Since the introduction of the Fox Transfer dropper, it's been a standout product leading the charge in performance and reliability. We are going to break down how to install a Fox Transfer dropper post with internal routing. No matter if you have a Factory Series or Performance Series Transfer post, follow these instructions to get your dropper running seamlessly. Let's get to it!
Having the right tools will make installing your dropper post that much easier. You will need a set of allen keys, a pair of cable cutters, and a pair of needle nose pliers. Of course, you will also need a shifter cable, enough shifter cable housing, two cable ferrels, and a cable end crimp.
Install the dropper post remote lever and slide the grip back in to place on the handlebar. If you are using either a Fox 1x lever or a Fox 2x lever, tighten the lever clamp bolt down to 1.7 Nm (15 in-lb) with a 2.5mm allen key. We would also highly recommend the Wolf Tooth ReMote Lever if you are looking for something other than the Fox lever.
Make sure you get the placement of the remote lever where it is comfortable to operate and where it is out of the way of the brake lever. Having your grip mounted up on the handlebar will give you a better idea of where the dropper remote lever should be positioned. This is important when cutting your cable housing to the correct length.
So I go about this a bit differently, but to help eliminate some repetitive steps.
You will be using a traditional shifter cable to actuate your dropper post. Slide the cable bushing provided with your Fox Transfer. Make sure the head of the cable is fully seated in the cable bushing.
Slide the cable through the housing at the seat tube end.
Seat the cable bushing in the "actuation cradle" on the bottom side of the dropper post. Next, set the cable housing into place on the bottom side of the dropper post as well. Make sure to pull the cable tight.
Pull the cable tight to seat the cable, housing, and ferrel. From where the cable and housing is inserted towards the headtube, pull both the cable and housing at the same time while inserting the dropper post into the seat tube. It's very important that you pull the cable along with the housing during this process so that the cable bushing stays put in that actuation cradle.
While inserting the post into the frame, make sure to keep tension on the cable and cable housing, to they both stay in contact with the dropper post. Once set to the correct saddle height, you can now tighten the post to the frame manufacturer settings. If not sure, I would go to 5nm and if that holds the post in the correct spot, great. If not add 1nm until post is secure in frame.
Feed the cable from the end of the cable housing up and through the remote lever. If you are using a Fox 1x lever, the cable, housing and ferrel all feeds in to the barrel adjuster that is connected to the lever itself. For a Fox 2x lever, a barrel adjuster is a separate piece from the remote lever and must be installed now. Make sure to follow the instructions for installing your own remote lever even though they will be similar to the ones here.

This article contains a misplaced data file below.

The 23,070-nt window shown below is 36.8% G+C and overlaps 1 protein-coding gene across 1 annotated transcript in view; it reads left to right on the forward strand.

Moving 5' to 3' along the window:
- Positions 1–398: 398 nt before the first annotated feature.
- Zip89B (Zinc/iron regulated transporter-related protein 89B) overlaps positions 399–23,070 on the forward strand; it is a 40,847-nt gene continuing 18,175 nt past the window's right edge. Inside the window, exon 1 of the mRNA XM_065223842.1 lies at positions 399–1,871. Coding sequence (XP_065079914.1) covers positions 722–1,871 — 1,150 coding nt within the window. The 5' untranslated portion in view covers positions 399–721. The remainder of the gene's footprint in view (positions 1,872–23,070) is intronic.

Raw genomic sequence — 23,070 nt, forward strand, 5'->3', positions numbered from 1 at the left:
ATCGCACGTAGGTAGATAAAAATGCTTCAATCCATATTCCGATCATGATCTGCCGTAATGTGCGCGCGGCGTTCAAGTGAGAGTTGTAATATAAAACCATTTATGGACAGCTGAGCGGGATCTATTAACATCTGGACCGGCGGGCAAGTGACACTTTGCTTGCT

Now that all of the cable is housing is routed, its time to get the cable tension correct so that your dropper is working seamlessly. Pull the cable tight and tighten the pinch bolt on the remote lever using a 2mm allen key. Push the dropper lever 5 to 10 times to allow all of the housing to seat properly. Loosen the pinch bolt on the lever, pull the cable tight again to remove any unwanted slack and tighten the cable down again to 1.2 Nm (11 in-lbs). When tightening the cable, make sure to hold the lever in the full open position.
Cut the excess cable with the same cable cutters leaving approximately 8mm of cable showing. Crimp a cable end on to the end of the cable and tuck the end of the cable underneath the recess on the back of Fox 1x and 2x lever.
In the second photo below, the bike is flipped over so you can see the cable end tucked in behind the lever blade.
Adjusting the cable tension will change the responsiveness of the dropper post action. If the seatpost does not feel responsive, you may need to use the barrel adjuster to remove any slack in the cable. If the cable tension is too tight, the dropper post will think the lever is always engaged and may not want to stay in the extended position while pedaling.
Max Morgan is 26 years old, and lives in Brevard, North Carolina. Max grew up in Atlanta, Georgia and started racing downhill at the age of 15. He has now been racing professionally for the last 8 years, competing in the UCI World Cup series and U.S. Pro GRT series. To learn more about Max, check out Max's rider spotlight here!